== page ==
Scope of the journal
We welcome submissions related to, but not limited to, the following areas:
- Nuclear reactor technologies: exploration of pioneering reactor designs, safety enhancements and operational efficiency innovations in nuclear reactors
- Radiation medicine: advancements in radiation therapy, diagnostic radiology, and nuclear medicine aimed at enhancing healthcare outcomes
- Nuclear security and non-proliferation: strategies and technologies designed to ensure the peaceful utilisation of nuclear materials and the prevention of their misuse
- Nuclear energy policy: studies examining energy policy, regulatory frameworks and sustainable nuclear energy solutions
- Environmental impact assessment: evaluations of the environmental impact of nuclear facilities and waste management
- Nuclear education and public outreach: initiatives aimed at fostering public awareness and comprehension of nuclear science
AfP operates as a fully refereed international journal, committed to the publication of original articles that explore the theory and practical application of nuclear science. Our primary emphasis is on innovative approaches with substantial implications for advancing global peace and sustainable development. We invite researchers, scholars and experts in the field to contribute to AfP and contribute to the responsible utilisation of atomic energy for the betterment of society and the world.
The primary mission of AfP is to establish a global platform for the dissemination of pioneering research findings, ideas and concepts at the intersection of nuclear science, technology and the pursuit of international peace. AfP places a distinct emphasis on fostering knowledge exchange and innovation in the field of nuclear science, with a focus on its role in promoting global peace and sustainable development.
Our specific objectives include:
- Advancing nuclear science: to facilitate the exchange of groundbreaking research in the domain of nuclear science, including but not limited to reactor technologies, radiation medicine, nuclear security and environmental impact assessment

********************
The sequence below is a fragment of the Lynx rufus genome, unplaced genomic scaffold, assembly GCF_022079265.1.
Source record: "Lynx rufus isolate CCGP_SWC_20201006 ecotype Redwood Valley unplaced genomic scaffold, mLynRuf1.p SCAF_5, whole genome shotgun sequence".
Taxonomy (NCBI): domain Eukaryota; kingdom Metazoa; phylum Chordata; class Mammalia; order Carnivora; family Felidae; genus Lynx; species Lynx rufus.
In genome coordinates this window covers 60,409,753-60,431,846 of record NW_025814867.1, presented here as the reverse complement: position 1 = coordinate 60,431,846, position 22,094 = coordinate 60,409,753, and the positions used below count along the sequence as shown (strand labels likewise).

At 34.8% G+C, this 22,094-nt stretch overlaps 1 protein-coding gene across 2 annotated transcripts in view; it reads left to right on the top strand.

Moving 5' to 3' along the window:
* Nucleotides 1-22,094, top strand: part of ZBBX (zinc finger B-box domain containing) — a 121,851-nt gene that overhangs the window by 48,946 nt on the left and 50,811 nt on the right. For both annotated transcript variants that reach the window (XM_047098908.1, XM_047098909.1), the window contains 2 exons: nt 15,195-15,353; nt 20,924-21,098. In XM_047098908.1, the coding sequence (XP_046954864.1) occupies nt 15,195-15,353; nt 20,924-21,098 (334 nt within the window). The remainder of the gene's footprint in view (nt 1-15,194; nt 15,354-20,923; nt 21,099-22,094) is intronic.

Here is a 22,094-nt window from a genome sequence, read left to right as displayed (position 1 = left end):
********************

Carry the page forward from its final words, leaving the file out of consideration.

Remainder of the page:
- Promoting peaceful nuclear applications: to promote the responsible use of atomic energy for peaceful purposes, such as healthcare, energy generation and environmental management, while preventing its misuse
- Knowledge sharing: to serve as a conduit for the sharing of knowledge ideas, and expertise among scholars, researchers and practitioners in the field of nuclear science
- Public awareness and education: to contribute to public awareness and understanding of nuclear science, its benefits and its potential contributions to global peace and development
- Interdisciplinary collaboration: to encourage interdisciplinary collaboration by bringing together experts from various fields, including nuclear science, policy and environmental studies
- Ethical and sustainable practices: to promote ethical and sustainable practices in the application of nuclear science, ensuring the protection of human health and the environment
AfP's readership comprises nuclear scientists, healthcare professionals, policymakers, educators and the general public. This diverse audience seeks cutting-edge research and insights into nuclear science's peaceful applications, healthcare and sustainable energy. Professionals in nuclear medicine, environmental experts and decision-makers benefit from the journal's content. Educators and students use it as a valuable resource for teaching and learning. AfP also caters to global peace advocates and those curious about the responsible use of atomic energy.